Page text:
Just 21% of the employees surveyed around the world are engaged in their work, meaning they're willing to go the extra mile to help their companies succeed. Fully 38% are partly to fully disengaged. The result is a gap - which Towers Perrin has dubbed the "engagement gap" - between the discretionary effort companies need and people actually want to invest and companies' effectiveness in channeling this effort to enhance performance.OpenTeams increases employee engagement by helping them self-organize into entrepreneurial teams around innovative ideas. Entrepreneurs are the personification of "engagement," and having more of that spirit within an organization can do wonders for motivating employees to tap their full potential.
The study found that companies with the highest levels of employee engagement achieve better financial results and are more successful in retaining their most valued employees than companies with lower levels of engagement.
"It's impossible to overstate the importance of an engaged workforce on a company's bottom line," said Julie Gebauer, managing director and leader of Towers Perrin's Workforce Effectiveness consulting practice. "The Global Workforce Study establishes a definitive link between levels of engagement and financial performance and, for the first time, begins to quantify that link. It demonstrates that, at a time when companies are looking for every source of competitive advantage, the workforce itself represents the largest reservoir of untapped potential."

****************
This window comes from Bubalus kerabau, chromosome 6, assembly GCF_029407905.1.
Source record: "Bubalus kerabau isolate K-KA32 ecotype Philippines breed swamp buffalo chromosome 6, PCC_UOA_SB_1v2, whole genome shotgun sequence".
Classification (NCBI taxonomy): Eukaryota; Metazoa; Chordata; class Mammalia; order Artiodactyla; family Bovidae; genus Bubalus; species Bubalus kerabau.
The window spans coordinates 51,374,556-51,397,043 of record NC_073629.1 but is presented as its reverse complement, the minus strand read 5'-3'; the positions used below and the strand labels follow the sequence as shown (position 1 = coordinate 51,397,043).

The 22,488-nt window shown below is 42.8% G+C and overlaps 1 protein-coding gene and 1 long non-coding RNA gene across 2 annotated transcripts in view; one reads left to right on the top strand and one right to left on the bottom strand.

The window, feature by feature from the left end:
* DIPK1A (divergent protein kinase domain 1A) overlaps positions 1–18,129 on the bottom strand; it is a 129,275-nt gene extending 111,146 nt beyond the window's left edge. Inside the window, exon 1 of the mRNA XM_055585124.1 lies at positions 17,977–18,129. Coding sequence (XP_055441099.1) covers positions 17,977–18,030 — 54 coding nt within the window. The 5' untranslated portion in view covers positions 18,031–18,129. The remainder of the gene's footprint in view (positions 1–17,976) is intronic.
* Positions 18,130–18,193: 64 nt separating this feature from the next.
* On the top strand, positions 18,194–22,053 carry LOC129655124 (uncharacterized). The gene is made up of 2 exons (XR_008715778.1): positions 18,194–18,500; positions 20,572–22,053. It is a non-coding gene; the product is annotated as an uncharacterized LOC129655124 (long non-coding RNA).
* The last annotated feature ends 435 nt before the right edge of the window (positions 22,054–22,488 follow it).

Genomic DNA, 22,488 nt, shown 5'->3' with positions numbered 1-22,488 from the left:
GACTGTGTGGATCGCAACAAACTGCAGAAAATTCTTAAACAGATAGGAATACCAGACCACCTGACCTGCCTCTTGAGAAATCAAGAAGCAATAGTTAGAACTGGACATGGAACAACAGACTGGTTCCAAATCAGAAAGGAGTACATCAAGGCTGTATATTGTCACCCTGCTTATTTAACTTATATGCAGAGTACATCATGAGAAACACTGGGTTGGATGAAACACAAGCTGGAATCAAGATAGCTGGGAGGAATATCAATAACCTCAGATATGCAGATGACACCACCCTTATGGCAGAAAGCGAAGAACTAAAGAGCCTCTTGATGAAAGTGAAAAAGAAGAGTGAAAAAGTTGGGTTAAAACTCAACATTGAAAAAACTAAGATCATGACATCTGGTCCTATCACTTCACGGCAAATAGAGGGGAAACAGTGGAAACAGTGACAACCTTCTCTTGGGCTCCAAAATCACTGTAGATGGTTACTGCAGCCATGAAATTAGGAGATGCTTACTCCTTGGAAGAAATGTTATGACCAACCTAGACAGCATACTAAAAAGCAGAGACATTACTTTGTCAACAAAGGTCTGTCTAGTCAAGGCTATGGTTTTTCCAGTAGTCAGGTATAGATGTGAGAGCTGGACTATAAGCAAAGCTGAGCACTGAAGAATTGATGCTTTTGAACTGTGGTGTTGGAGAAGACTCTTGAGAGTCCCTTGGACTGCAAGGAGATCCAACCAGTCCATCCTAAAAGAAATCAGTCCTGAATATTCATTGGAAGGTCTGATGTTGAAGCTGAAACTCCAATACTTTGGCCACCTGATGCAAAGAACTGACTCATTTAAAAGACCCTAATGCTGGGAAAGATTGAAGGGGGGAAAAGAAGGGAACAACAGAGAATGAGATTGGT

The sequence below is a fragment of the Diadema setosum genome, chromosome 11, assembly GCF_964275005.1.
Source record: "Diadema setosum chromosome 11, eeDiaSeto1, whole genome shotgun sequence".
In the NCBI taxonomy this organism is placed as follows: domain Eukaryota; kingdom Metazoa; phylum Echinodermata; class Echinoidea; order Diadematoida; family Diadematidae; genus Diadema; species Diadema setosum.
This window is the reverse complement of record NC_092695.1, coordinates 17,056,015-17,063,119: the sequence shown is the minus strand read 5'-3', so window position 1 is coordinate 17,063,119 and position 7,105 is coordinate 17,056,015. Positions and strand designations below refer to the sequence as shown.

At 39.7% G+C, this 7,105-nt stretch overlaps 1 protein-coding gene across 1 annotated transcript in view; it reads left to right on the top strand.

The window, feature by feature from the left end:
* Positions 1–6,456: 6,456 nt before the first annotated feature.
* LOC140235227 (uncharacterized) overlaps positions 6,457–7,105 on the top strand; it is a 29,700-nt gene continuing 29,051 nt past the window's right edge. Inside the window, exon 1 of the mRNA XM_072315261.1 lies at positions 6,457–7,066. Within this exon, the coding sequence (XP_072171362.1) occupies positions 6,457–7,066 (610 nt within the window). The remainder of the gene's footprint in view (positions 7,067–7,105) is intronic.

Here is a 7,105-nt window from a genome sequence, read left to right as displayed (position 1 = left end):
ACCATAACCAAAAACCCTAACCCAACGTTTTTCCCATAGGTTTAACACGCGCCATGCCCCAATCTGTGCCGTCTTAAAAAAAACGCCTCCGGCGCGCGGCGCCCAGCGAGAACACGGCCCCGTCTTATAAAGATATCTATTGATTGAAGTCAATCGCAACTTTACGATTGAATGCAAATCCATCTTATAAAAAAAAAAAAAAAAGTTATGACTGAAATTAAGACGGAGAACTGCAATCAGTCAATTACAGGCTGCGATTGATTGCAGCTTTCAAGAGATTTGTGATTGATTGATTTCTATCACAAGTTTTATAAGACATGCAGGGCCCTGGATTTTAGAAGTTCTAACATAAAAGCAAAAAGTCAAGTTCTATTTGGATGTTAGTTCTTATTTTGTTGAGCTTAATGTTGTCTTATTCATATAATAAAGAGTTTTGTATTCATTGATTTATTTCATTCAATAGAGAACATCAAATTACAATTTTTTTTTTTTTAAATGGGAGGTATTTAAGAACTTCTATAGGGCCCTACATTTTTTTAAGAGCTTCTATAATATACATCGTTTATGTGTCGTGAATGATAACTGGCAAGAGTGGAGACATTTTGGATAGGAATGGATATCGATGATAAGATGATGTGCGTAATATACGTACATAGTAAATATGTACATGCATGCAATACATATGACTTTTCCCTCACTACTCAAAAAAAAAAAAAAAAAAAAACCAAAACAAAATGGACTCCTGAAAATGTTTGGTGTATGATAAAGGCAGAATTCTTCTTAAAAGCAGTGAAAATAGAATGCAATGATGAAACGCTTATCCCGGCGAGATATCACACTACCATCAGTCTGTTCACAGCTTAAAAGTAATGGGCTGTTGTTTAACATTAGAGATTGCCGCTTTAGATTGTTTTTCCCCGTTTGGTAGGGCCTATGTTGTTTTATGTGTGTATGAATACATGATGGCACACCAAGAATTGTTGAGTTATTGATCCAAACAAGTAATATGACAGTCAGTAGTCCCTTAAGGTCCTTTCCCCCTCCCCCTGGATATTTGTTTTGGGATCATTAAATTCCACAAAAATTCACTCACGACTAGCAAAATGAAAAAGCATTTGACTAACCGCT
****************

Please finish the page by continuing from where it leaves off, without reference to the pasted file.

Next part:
The most striking data about the linkage between employee engagement and financial performance come from a study of 40 global companies which involved a regression analysis of company financial results against engagement data. It found that firms with the highest percentage of engaged employees collectively increased operating income 19% and earnings per share 28% year to year. Those companies with the lowest percentage of engaged employees showed year-to-year declines of 33% in operating income and 11% in earnings per share.
Thursday, January 3, 2008
The workforce disengagement problem
Came across this post on the problem of widespread disengagement in the workforce, based on a Towers Perrin Global Workforce Study. The excerpt: